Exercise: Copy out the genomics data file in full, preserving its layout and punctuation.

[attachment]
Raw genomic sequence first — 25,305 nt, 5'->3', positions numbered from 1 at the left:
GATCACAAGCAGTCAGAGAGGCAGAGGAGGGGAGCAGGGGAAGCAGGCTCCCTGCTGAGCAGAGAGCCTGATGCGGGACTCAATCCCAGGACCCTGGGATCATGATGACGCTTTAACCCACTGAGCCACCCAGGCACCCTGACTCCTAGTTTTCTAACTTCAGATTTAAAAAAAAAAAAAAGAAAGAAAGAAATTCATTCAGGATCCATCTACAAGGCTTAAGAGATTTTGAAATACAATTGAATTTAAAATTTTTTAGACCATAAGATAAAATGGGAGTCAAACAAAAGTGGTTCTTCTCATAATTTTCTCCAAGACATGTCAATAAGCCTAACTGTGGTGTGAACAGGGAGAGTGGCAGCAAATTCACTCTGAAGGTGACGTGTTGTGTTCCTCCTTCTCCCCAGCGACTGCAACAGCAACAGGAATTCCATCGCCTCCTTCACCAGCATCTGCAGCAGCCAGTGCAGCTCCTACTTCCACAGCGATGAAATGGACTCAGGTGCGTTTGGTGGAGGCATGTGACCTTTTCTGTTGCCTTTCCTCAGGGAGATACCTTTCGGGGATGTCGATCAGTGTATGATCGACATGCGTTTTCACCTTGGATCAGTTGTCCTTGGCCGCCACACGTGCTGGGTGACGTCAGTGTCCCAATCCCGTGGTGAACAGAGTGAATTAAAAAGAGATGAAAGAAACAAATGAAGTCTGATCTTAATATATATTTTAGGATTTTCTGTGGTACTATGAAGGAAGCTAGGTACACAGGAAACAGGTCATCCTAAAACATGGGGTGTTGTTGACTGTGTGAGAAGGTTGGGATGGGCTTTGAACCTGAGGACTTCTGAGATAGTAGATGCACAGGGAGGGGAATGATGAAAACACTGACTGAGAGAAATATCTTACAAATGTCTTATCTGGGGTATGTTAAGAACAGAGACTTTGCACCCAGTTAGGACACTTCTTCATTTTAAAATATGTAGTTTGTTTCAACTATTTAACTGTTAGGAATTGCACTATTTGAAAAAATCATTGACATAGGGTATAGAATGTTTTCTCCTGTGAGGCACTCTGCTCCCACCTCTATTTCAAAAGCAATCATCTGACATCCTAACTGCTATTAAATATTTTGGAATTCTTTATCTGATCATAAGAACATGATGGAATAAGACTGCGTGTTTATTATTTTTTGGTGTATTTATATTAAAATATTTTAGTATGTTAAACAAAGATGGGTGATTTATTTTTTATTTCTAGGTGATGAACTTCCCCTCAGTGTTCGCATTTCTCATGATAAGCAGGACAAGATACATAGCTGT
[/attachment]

Raw genomic sequence first — 25,305 nt, 5'->3', positions numbered from 1 at the left:
GATCACAAGCAGTCAGAGAGGCAGAGGAGGGGAGCAGGGGAAGCAGGCTCCCTGCTGAGCAGAGAGCCTGATGCGGGACTCAATCCCAGGACCCTGGGATCATGATGACGCTTTAACCCACTGAGCCACCCAGGCACCCTGACTCCTAGTTTTCTAACTTCAGATTTAAAAAAAAAAAAAAGAAAGAAAGAAATTCATTCAGGATCCATCTACAAGGCTTAAGAGATTTTGAAATACAATTGAATTTAAAATTTTTTAGACCATAAGATAAAATGGGAGTCAAACAAAAGTGGTTCTTCTCATAATTTTCTCCAAGACATGTCAATAAGCCTAACTGTGGTGTGAACAGGGAGAGTGGCAGCAAATTCACTCTGAAGGTGACGTGTTGTGTTCCTCCTTCTCCCCAGCGACTGCAACAGCAACAGGAATTCCATCGCCTCCTTCACCAGCATCTGCAGCAGCCAGTGCAGCTCCTACTTCCACAGCGATGAAATGGACTCAGGTGCGTTTGGTGGAGGCATGTGACCTTTTCTGTTGCCTTTCCTCAGGGAGATACCTTTCGGGGATGTCGATCAGTGTATGATCGACATGCGTTTTCACCTTGGATCAGTTGTCCTTGGCCGCCACACGTGCTGGGTGACGTCAGTGTCCCAATCCCGTGGTGAACAGAGTGAATTAAAAAGAGATGAAAGAAACAAATGAAGTCTGATCTTAATATATATTTTAGGATTTTCTGTGGTACTATGAAGGAAGCTAGGTACACAGGAAACAGGTCATCCTAAAACATGGGGTGTTGTTGACTGTGTGAGAAGGTTGGGATGGGCTTTGAACCTGAGGACTTCTGAGATAGTAGATGCACAGGGAGGGGAATGATGAAAACACTGACTGAGAGAAATATCTTACAAATGTCTTATCTGGGGTATGTTAAGAACAGAGACTTTGCACCCAGTTAGGACACTTCTTCATTTTAAAATATGTAGTTTGTTTCAACTATTTAACTGTTAGGAATTGCACTATTTGAAAAAATCATTGACATAGGGTATAGAATGTTTTCTCCTGTGAGGCACTCTGCTCCCACCTCTATTTCAAAAGCAATCATCTGACATCCTAACTGCTATTAAATATTTTGGAATTCTTTATCTGATCATAAGAACATGATGGAATAAGACTGCGTGTTTATTATTTTTTGGTGTATTTATATTAAAATATTTTAGTATGTTAAACAAAGATGGGTGATTTATTTTTTATTTCTAGGTGATGAACTTCCCCTCAGTGTTCGCATTTCTCATGATAAGCAGGACAAGATACATAGCTGT